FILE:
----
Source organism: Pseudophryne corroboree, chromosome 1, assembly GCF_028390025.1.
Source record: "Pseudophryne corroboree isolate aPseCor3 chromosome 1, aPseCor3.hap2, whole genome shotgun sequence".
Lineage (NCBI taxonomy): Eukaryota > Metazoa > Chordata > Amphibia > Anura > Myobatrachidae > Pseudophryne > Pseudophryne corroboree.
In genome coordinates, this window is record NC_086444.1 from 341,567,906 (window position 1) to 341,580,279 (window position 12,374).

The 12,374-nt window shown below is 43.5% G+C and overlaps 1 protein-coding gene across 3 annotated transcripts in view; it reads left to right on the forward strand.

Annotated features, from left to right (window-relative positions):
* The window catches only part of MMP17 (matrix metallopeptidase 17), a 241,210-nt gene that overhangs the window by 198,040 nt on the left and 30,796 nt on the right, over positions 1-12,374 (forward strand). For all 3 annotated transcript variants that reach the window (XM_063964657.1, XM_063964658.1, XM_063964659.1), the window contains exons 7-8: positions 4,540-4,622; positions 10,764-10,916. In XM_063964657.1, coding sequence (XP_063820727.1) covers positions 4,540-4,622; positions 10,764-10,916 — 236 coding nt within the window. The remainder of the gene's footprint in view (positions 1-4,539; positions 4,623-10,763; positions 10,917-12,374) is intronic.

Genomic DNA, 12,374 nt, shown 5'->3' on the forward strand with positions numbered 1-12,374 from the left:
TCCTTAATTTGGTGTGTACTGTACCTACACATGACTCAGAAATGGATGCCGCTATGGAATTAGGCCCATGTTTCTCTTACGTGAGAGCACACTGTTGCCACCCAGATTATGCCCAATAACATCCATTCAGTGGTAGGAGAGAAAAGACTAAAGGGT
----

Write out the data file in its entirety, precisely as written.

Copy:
Source organism: Pseudophryne corroboree, chromosome 1, assembly GCF_028390025.1.
Source record: "Pseudophryne corroboree isolate aPseCor3 chromosome 1, aPseCor3.hap2, whole genome shotgun sequence".
Lineage (NCBI taxonomy): Eukaryota > Metazoa > Chordata > Amphibia > Anura > Myobatrachidae > Pseudophryne > Pseudophryne corroboree.
In genome coordinates, this window is record NC_086444.1 from 341,567,906 (window position 1) to 341,580,279 (window position 12,374).

The 12,374-nt window shown below is 43.5% G+C and overlaps 1 protein-coding gene across 3 annotated transcripts in view; it reads left to right on the forward strand.

Annotated features, from left to right (window-relative positions):
* The window catches only part of MMP17 (matrix metallopeptidase 17), a 241,210-nt gene that overhangs the window by 198,040 nt on the left and 30,796 nt on the right, over positions 1-12,374 (forward strand). For all 3 annotated transcript variants that reach the window (XM_063964657.1, XM_063964658.1, XM_063964659.1), the window contains exons 7-8: positions 4,540-4,622; positions 10,764-10,916. In XM_063964657.1, coding sequence (XP_063820727.1) covers positions 4,540-4,622; positions 10,764-10,916 — 236 coding nt within the window. The remainder of the gene's footprint in view (positions 1-4,539; positions 4,623-10,763; positions 10,917-12,374) is intronic.

Genomic DNA, 12,374 nt, shown 5'->3' on the forward strand with positions numbered 1-12,374 from the left:
TCCTTAATTTGGTGTGTACTGTACCTACACATGACTCAGAAATGGATGCCGCTATGGAATTAGGCCCATGTTTCTCTTACGTGAGAGCACACTGTTGCCACCCAGATTATGCCCAATAACATCCATTCAGTGGTAGGAGAGAAAAGACTAAAGGGT